Photographer: Tomohiro Ohsumi/Bloomberg

Trump's Campaign-Pledge Dilemma on China Currency: QuickTake Q&A

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As a candidate, President Donald Trump pledged to label China a currency manipulator "on day one" of his administration. That didn’t happen, and months later, it’s not clear it will. As Trump prepares to host Chinese President Xi Jinping, Treasury Secretary Steven Mnuchin is preparing a twice-yearly review of foreign-exchange markets that will signal the administration’s views and may lay out a course of action. If the Trump administration does decide China is cheating to gain an unfair advantage in trade, it could respond in ways other than applying the currency “manipulator” label.

1. Why didn’t Trump act on his ‘day one’ pledge?

Nobody outside the White House can say for sure. It could be because according to Treasury’s most recent assessment, China isn’t a currency manipulator. A 2015 law set out three criteria for the Treasury Department to follow, including whether a partner has a disproportionate trade surplus with the U.S. and sizable purchases of foreign assets as a result of currency intervention. In Treasury’s most recent report to Congress on the policies of major trading partners, from October under the Obama administration, China was found to meet just one criterion -- holding a large bilateral trade surplus with the U.S.

2. What happens if China is labeled a currency manipulator?

Maybe nothing tangible, at least right away. The immediate effect would merely be U.S.-China negotiations. If the U.S. found insufficient progress after one year, it could bring its complaint to the International Monetary Fund. A more direct punishment -- stopping the U.S. Overseas Private Investment Corp. from financing any programs in China -- isn’t available because it’s already in effect; President George H.W. Bush enforced it in 1990, as part of package of sanctions in response to the 1989 crackdown on protesters in Tiananmen Square.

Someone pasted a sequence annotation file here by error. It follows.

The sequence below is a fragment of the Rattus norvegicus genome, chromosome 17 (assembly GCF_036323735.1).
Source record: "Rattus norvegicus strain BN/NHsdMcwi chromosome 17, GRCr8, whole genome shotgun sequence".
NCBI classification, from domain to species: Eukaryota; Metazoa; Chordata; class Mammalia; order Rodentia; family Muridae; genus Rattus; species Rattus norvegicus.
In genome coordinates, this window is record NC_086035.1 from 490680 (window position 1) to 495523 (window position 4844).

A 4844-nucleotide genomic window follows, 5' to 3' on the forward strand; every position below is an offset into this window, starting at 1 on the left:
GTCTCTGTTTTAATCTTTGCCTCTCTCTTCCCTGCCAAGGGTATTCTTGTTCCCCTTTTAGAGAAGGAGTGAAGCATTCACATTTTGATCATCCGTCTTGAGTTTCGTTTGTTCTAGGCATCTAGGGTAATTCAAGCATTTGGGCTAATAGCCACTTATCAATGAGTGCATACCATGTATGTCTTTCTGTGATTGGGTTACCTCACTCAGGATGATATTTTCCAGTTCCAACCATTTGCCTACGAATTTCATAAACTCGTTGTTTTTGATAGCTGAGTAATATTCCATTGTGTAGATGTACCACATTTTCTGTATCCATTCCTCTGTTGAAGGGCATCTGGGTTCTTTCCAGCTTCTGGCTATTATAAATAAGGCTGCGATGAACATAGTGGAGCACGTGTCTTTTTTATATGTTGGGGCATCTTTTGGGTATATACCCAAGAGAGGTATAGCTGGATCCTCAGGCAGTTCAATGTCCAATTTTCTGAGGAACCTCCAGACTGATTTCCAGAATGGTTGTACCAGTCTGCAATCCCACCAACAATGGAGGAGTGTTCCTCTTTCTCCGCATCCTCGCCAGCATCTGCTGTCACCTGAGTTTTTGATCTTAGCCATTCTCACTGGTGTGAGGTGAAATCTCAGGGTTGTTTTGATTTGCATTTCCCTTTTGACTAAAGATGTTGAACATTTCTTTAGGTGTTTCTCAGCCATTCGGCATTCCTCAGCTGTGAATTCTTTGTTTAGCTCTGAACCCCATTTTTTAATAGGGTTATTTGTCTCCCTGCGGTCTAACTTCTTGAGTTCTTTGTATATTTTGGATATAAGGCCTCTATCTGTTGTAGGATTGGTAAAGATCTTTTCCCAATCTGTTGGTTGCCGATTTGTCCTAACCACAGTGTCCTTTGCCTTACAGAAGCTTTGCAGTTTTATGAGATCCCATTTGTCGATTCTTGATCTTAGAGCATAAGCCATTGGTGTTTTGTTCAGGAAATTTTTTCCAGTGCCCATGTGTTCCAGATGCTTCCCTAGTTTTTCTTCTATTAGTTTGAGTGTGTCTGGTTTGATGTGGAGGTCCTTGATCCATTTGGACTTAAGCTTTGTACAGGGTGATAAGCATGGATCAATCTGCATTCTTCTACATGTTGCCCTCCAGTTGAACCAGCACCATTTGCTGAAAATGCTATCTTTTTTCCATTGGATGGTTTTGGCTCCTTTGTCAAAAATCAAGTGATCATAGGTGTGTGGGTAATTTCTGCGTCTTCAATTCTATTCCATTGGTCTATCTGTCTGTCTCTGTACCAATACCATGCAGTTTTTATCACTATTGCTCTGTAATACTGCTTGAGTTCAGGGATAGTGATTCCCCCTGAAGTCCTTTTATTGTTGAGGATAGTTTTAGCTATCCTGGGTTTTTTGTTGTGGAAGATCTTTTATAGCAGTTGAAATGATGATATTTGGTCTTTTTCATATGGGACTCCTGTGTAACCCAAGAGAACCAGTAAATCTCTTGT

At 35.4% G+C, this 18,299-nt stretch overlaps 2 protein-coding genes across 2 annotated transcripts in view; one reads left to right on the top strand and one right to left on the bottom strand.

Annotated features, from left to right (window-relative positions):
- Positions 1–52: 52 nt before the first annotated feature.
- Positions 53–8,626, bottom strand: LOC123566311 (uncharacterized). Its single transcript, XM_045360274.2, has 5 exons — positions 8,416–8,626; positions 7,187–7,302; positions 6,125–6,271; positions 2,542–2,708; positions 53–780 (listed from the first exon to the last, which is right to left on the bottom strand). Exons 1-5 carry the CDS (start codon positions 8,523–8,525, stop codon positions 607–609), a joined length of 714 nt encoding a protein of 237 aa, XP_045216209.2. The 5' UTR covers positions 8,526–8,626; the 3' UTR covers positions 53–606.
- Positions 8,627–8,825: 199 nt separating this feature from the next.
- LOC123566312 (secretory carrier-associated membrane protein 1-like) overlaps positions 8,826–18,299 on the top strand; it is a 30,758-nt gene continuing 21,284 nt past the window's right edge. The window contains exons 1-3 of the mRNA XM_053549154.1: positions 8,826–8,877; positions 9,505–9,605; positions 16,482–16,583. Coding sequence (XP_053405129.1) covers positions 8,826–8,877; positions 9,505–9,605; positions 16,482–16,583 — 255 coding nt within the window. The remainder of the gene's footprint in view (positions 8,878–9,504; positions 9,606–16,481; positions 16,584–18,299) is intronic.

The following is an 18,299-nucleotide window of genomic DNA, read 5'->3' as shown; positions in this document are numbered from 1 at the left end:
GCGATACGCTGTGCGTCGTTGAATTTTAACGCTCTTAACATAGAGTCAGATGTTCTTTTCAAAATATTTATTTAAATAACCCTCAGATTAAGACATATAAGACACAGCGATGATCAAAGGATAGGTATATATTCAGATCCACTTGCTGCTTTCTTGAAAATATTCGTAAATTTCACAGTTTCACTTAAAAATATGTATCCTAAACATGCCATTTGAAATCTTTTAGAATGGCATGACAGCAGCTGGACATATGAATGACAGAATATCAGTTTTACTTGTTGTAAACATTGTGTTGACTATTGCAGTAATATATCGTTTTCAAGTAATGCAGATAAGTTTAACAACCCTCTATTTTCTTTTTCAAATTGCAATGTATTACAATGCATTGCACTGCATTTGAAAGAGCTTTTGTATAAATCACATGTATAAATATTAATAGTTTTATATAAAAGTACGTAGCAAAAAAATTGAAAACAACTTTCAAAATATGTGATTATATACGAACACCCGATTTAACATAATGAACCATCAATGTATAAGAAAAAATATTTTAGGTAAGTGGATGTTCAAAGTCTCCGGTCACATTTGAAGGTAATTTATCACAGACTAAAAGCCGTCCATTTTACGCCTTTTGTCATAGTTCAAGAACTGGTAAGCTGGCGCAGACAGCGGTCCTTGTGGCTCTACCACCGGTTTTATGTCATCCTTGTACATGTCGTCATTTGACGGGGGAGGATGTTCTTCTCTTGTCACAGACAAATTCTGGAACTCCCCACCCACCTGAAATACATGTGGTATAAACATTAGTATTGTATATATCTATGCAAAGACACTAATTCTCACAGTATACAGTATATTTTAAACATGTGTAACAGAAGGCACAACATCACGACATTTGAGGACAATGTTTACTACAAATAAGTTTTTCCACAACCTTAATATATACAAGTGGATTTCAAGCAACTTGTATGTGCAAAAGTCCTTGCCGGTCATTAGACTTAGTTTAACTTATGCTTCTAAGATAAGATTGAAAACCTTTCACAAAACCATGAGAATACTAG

3. How often does the U.S. level this charge?

Not since 1994, when it joined the World Trade Organization and agreed to resolve trade disputes there. It called China a currency manipulator from 1992 through 1994.

4. So, is China manipulating its currency?

China’s competitors, including the U.S., have long complained that an intentionally undervalued yuan gives Chinese exporters an unfair advantage. But the past decade has seen China take steps to let the yuan’s value fluctuate against the U.S. dollar. It became one of the International Monetary Fund’s five designated reserve currencies last year -- a reflection that China was starting to play the “economic game by the rules,” as IMF Managing Director Christine Lagarde put it. The U.S. stopped calling the currency “significantly undervalued.” If anything, China is working to prop up, not weaken, its currency these days. All of this might be why the Trump team has softened its rhetoric.

5. Why does this matter to Trump?

A central part of his successful campaign was blaming China for stealing American jobs, intellectual property and capital. In addition to promising to call out China as a currency manipulator, he pledged to bring cases against China for “unfair subsidy behavior” and use “every lawful presidential power to remedy trade disputes,” including the application of tariffs. He once broached a tax of 45 percent on imports from China, then denied bringing it up.

6. What else could he do?

The Trump administration is said to be reviewing other ways to penalize countries that are seen as keeping their currencies undervalued. One possible avenue, according to CNBC, is blocking future federal contracts with those countries and choking off government financing for U.S. businesses seeking to invest there, powers made available to the president under the Trade Facilitation and Trade Enforcement Act of 2015.

The Reference Shelf

— With assistance by Enda Curran, and Saleha Mohsin

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